Black Athletes, Activism, and the Media Panel at Oberlin College

Last week, as part of Oberlin College’s celebration of Black History Month, I had the honor of hosting and moderating a panel discussion on Black Athletes, Activism, and the Media.

The panelists included Kevin Blackistone (@ProfBlackistone), Louis Moore (@LouMoore12), Sarah Jackson (@sjjphd), and Jimmy King (@jimmyking24).  As you’ll see, in exploring the issue, our guests complicated our ways of thinking about this issue by drawing our attention to its deep and complex history, the cultural, technological, and economic forces that both fuel and constrain the phenomenon, and the important forces for change that we often lose sight of by allowing the conversation to remain focused too narrowly on those statements and actions undertaken by the most celebrated Black male athletes and so reported by the media. But they also complicated by our thinking by showing us that this issue is not primarily about understanding injustice and thinking our way to action: it’s about allowing ourselves to feel and to trust so to be moved to action, in small and large ways.

As I said in my opening remarks, these are difficult financial times at the College and I find it heartening that even so we continue to invest in the kind of programming that liberal arts colleges are uniquely suited to offer their students: adventurous discussion on pressing and controversial issues­—informed by the thoughtful work of scholars from different disciplines and the perspectives of participants and public intellectuals; all intentionally aimed at engaging and challenging our students and colleagues to expand the realm of truth, freedom and equality in this world and to imagine a better future for all. These panelists, and the students, faculty, staff, and community members who showed up to listen to and engage with them, far exceeded even these high expectations for what this event could be.  Certainly, I found the event intellectually informative and stimulating.  But more importantly, because of the emotional vulnerability and authenticity of those present, I most of experienced this event as an opening and stirring of my heart.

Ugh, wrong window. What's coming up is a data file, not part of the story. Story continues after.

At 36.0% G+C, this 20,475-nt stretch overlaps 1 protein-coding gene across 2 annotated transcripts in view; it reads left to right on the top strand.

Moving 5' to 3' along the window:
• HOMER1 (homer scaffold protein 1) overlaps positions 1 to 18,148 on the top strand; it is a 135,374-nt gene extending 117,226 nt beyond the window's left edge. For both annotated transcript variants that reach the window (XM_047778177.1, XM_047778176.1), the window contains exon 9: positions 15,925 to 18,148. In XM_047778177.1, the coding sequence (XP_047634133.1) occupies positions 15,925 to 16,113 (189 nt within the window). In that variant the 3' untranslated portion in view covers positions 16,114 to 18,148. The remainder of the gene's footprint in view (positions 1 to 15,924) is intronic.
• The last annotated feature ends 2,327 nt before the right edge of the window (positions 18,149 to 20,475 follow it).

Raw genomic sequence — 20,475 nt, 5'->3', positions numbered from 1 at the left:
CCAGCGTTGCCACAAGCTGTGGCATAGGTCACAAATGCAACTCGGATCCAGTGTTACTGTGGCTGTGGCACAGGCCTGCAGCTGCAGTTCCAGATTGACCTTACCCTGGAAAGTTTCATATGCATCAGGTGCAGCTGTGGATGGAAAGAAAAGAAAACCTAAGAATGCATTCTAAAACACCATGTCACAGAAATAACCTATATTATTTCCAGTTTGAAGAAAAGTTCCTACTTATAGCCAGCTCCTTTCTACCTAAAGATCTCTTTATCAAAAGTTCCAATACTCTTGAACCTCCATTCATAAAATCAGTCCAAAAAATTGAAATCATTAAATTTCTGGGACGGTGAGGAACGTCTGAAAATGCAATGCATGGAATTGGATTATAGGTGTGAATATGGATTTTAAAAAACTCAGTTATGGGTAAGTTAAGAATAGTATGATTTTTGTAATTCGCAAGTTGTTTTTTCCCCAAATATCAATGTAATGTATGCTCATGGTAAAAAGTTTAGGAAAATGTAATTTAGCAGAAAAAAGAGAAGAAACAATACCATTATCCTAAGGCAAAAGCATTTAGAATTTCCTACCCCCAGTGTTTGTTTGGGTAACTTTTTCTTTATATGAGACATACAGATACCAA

Thanks to all, including to my friend and colleague Tim McCrory, Associate Men’s Basketball Coach at Oberlin and sociology instructor, who stepped up on very short notice to tape the event.

Colin Kaepernick, Tattoos, and the Holiness of Us All

The easy thing to say in response to David Whitley’s melancholic lamentation on NFL quarterback Colin Kaepernick’s tattoos is: “I’m sorry, it is a white thing.”

“It’s not a white thing, I hope” Whitley meekly protests. I don’t know David Whitley. I’ve never read him before. I don’t watch or write about pro football. I didn’t even know who Colin Kaepernick was before stumbling across this article. Maybe Whitley is sincere in his hope. Probably he is. And probably sincere also in his belief that Cam Newton (who is African-American and a QB) not having tattoos makes it not a white thing, or that Ben Roethligsberger (who is Caucasian and a QB) having one (along with numerous legal run-ins stemming from allegations of rape) also makes it not a white thing. Whitley may sincerely believe that his problem with tattoos is just a criminal vs non-criminal thing, and that that’s “not a white thing”…he hopes.

I’m a teacher, and if Whitley were my student I would certainly, and compassionately, help him to see how it is a white thing (among other things). But he’s not my student. He’s a professional writer whose work influences a hell of a lot more people than my own. So I don’t have the patience to gently tease out the problems in the tangle of racializing implication (not to mention willful ignorance of reality) that runs through Whitley’s elegy for the Untattooed Quarterback.

So instead I’ll respond to another distinction that I found offensive, but that I imagine most readers will not. Read more